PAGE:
The commercial bank executive of tomorrow will look a lot like a quick-thinking technology executive or a nimble start-up CEO.
Banks are starting to seek new traits from commercial-banking leaders who were historically coveted for relationship-building skills and an ability to navigate compliance issues.
While those characteristics are still important, the new commercial banker also needs to be a business leader who is well-versed in strategy, analytics, organizational leadership and customer experience. As a result, being a “super relationship manager” (RM) is no longer the main prerequisite to assuming leadership of the commercial bank.
The shift is a logical outcome of the pressures of today’s market in which the post-crisis world is characterized by challenging macroeconomics, increased complexity and intensifying non-bank competition. Credit expertise and experience as an RM are still considered to be important, but so is the ability to grow and manage a business.
Banks need new leadership skills from commercial bankers who must be able to assess market opportunities, as well as develop and oversee the execution of different strategies. They must embrace innovation amid the need to create distinctive propositions for high-value customers.
Today’s commercial bankers also need skills to transform workforces and cultures so that they pursue advancements in technology, including the move toward digital offerings.
It’s not the first time that banks have shifted commercial-banker strategies to keep up with changes in the industry.
In the 1980s, college graduates seeking a career in banking wanted a position in a leading bank’s RM training program because it was considered to be a path toward career advancement. In those days, lending money — and the authority to extend the bank’s capital — was a great responsibility to be extended to a bank employee. A well-rounded RM had to have the analytical chops to uncover and mitigate risk, while also displaying a strong EQ in developing rapport with senior decision-makers — both internally and within client organizations.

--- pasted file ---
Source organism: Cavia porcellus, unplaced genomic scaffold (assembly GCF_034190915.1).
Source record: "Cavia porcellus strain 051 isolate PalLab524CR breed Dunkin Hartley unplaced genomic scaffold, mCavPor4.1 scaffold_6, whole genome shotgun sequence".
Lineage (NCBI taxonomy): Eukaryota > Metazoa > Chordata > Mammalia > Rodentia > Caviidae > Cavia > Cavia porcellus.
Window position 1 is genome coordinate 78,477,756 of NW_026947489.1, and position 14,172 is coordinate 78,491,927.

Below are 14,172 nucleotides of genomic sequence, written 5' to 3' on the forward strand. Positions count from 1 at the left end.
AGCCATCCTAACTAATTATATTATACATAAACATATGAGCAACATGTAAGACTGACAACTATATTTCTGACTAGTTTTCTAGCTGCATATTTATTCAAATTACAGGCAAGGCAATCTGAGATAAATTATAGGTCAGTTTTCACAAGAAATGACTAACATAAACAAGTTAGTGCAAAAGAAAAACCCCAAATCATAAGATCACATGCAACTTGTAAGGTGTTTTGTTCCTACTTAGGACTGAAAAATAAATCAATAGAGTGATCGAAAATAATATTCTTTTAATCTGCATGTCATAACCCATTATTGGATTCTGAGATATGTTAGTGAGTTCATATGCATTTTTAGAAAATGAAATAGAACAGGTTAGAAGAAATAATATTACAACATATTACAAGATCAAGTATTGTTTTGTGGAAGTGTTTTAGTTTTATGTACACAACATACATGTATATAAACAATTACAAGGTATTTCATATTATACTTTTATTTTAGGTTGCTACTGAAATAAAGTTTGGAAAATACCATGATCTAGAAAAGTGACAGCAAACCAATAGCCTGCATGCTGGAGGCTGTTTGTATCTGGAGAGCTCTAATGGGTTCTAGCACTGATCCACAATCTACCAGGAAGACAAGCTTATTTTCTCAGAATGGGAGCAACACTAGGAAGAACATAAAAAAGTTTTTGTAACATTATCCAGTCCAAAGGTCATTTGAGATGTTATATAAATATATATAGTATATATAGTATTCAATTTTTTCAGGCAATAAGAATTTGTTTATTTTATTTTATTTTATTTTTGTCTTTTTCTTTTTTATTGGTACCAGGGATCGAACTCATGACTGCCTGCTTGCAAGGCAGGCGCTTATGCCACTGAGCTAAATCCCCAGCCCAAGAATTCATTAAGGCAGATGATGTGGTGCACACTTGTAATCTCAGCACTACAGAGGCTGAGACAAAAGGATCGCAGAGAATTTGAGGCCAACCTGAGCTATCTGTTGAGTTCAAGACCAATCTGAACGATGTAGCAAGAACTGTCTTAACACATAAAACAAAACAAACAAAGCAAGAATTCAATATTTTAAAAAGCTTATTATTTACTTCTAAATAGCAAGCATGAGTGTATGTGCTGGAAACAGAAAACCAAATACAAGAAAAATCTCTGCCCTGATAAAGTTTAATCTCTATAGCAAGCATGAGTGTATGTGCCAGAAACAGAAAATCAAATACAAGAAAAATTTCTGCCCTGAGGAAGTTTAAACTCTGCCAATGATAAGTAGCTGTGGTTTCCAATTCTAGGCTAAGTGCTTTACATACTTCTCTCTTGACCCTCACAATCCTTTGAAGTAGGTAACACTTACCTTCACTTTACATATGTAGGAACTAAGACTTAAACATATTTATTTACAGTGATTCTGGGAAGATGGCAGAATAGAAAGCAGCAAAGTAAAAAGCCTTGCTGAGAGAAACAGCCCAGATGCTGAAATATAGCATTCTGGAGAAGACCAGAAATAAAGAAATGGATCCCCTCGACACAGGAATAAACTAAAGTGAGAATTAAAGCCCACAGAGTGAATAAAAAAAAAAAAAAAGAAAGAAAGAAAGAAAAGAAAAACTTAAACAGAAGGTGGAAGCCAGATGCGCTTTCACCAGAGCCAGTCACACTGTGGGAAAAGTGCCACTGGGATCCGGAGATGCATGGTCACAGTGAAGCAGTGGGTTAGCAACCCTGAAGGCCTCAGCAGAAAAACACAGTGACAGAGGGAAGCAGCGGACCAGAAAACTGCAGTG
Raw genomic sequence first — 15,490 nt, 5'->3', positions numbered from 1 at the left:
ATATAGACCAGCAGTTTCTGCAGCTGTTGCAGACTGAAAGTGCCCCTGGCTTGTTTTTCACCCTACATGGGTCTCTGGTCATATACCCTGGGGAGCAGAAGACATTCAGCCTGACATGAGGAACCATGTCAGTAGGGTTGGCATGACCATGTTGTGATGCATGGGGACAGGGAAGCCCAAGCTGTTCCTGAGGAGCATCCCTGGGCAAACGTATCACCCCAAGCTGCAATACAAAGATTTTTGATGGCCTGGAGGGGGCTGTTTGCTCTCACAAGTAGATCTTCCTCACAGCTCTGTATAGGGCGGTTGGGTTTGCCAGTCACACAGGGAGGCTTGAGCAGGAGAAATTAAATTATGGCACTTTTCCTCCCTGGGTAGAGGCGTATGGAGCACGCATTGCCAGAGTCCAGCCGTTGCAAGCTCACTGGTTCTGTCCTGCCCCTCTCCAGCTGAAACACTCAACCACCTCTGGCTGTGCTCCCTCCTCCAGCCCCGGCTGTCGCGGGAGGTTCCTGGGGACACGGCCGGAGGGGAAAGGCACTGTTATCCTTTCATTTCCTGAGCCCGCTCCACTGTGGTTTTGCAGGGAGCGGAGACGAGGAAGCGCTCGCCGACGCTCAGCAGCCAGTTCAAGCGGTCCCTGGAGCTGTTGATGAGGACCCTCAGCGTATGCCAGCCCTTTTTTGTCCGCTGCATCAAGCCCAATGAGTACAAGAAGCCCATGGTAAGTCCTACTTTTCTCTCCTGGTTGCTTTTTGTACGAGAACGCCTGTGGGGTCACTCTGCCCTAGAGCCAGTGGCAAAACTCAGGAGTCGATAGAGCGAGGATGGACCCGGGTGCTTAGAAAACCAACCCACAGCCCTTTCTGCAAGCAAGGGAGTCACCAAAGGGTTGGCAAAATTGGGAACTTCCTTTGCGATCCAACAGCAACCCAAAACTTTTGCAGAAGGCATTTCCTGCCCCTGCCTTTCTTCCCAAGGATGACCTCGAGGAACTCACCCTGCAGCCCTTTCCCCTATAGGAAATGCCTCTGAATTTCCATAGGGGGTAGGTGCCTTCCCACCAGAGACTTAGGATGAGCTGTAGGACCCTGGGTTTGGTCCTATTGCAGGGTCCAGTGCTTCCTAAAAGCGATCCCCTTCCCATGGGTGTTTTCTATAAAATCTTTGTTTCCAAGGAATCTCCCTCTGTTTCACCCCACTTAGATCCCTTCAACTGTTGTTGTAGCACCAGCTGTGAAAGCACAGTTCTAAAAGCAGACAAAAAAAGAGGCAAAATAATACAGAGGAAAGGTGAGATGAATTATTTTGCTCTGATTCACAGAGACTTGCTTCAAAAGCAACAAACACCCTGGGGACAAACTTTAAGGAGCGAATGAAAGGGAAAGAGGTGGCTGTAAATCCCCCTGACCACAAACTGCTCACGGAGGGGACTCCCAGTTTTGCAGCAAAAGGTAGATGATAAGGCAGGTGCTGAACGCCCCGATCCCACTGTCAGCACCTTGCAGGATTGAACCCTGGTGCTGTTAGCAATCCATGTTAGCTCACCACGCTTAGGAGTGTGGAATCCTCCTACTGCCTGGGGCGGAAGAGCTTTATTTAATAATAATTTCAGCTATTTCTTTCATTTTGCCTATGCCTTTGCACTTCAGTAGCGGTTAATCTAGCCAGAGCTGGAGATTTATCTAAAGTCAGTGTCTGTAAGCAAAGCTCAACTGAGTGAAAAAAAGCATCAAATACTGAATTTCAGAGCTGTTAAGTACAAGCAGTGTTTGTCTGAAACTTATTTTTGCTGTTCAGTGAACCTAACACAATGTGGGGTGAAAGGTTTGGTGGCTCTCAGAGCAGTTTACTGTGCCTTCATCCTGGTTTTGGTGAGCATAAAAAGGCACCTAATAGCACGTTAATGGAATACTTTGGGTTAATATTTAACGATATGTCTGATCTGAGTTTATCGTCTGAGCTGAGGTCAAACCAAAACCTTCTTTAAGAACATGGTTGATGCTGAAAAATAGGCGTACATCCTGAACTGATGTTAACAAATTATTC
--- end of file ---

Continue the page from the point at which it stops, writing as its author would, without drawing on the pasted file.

Commercial banking changed in the 1990s with the repeal of Glass Steagall via the Graham-Leach-Bliley Act (GLBA) and the swelling of the soon-to-burst dot com bubble. The role of the RM was overshadowed by the cachet of the investment banker as institutions were permitted to pursue both lines of business. These highly-compensated deal makers may have lacked the empathy of a good RM, but made up for it in aggressiveness and financial engineering skills.
The financial crisis further transformed the RM role by completing the segregation of underwriting from selling and relationship management, as well as formalizing processes around customer management and lending activities. While an RM was still expected to know how to identify risks and structure a deal, deep technical expertise was delegated to a credit center of competency.
Additionally, compliance requirements became not only a bigger part of the job, but also a constraint in meeting the needs of clients in a timely, flexible manner. The job of RM became narrower in functional breadth, while simultaneously more complex due to regulation and intensive cross-functional coordination. Accordingly, advancing to the head of the commercial bank increasingly emphasized the ability to ensure compliance through appropriate management processes and to collaborate effectively.
While conducting an informal review of promotions to the head of commercial banking during the current decade, Novantas found that banks are indeed already seeking new skills for the job.
Among some notable examples:
- A top 10 large regional bank turned to the bank CFO, a deeply analytical business leader, to assume the role of Commercial Bank head. This individual led a significant expansion of the bank’s Wholesale Banking business while enhancing the financial discipline and focus of the unit.
- A “Big 5” Canadian bank recently turned to a strategic business leader to head their commercial banking segment. This individual honed business skills through a career in consulting, followed by successful stints in retail distribution, digital banking, and payments.
- A top 10 large regional bank selected a business leader with a background in risk and product management to head its commercial bank.
Although they came from different backgrounds, there is a recurring theme: they all demonstrated an ability to interpret the market environment, focus resources on opportunities and oversee disciplined execution of effective strategies. Moving forward, Novantas expects more banks to search for these critical skills.
Managing Director, Chicago